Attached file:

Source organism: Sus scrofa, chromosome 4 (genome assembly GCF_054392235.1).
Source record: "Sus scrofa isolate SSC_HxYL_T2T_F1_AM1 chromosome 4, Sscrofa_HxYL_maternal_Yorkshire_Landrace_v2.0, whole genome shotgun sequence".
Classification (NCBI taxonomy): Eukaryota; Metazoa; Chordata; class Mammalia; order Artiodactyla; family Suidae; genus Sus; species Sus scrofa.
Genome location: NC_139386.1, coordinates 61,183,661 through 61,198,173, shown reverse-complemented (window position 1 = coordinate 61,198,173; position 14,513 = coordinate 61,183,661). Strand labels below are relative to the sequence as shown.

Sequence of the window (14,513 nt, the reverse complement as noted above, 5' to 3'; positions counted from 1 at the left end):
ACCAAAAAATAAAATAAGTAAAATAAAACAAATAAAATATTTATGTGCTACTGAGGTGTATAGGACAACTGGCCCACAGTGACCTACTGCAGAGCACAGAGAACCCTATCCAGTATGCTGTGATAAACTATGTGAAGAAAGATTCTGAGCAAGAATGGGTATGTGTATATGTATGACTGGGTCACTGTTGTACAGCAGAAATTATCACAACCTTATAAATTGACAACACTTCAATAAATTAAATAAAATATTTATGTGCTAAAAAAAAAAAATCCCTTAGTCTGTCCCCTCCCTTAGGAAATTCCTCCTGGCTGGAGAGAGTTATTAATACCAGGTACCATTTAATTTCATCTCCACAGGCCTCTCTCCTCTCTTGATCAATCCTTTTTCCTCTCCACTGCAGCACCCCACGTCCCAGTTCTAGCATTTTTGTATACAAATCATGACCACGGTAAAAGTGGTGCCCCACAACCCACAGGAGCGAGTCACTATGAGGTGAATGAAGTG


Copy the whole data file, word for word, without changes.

Source organism: Sus scrofa, chromosome 4 (genome assembly GCF_054392235.1).
Source record: "Sus scrofa isolate SSC_HxYL_T2T_F1_AM1 chromosome 4, Sscrofa_HxYL_maternal_Yorkshire_Landrace_v2.0, whole genome shotgun sequence".
Classification (NCBI taxonomy): Eukaryota; Metazoa; Chordata; class Mammalia; order Artiodactyla; family Suidae; genus Sus; species Sus scrofa.
Genome location: NC_139386.1, coordinates 61,183,661 through 61,198,173, shown reverse-complemented (window position 1 = coordinate 61,198,173; position 14,513 = coordinate 61,183,661). Strand labels below are relative to the sequence as shown.

Sequence of the window (14,513 nt, the reverse complement as noted above, 5' to 3'; positions counted from 1 at the left end):
ACCAAAAAATAAAATAAGTAAAATAAAACAAATAAAATATTTATGTGCTACTGAGGTGTATAGGACAACTGGCCCACAGTGACCTACTGCAGAGCACAGAGAACCCTATCCAGTATGCTGTGATAAACTATGTGAAGAAAGATTCTGAGCAAGAATGGGTATGTGTATATGTATGACTGGGTCACTGTTGTACAGCAGAAATTATCACAACCTTATAAATTGACAACACTTCAATAAATTAAATAAAATATTTATGTGCTAAAAAAAAAAAATCCCTTAGTCTGTCCCCTCCCTTAGGAAATTCCTCCTGGCTGGAGAGAGTTATTAATACCAGGTACCATTTAATTTCATCTCCACAGGCCTCTCTCCTCTCTTGATCAATCCTTTTTCCTCTCCACTGCAGCACCCCACGTCCCAGTTCTAGCATTTTTGTATACAAATCATGACCACGGTAAAAGTGGTGCCCCACAACCCACAGGAGCGAGTCACTATGAGGTGAATGAAGTG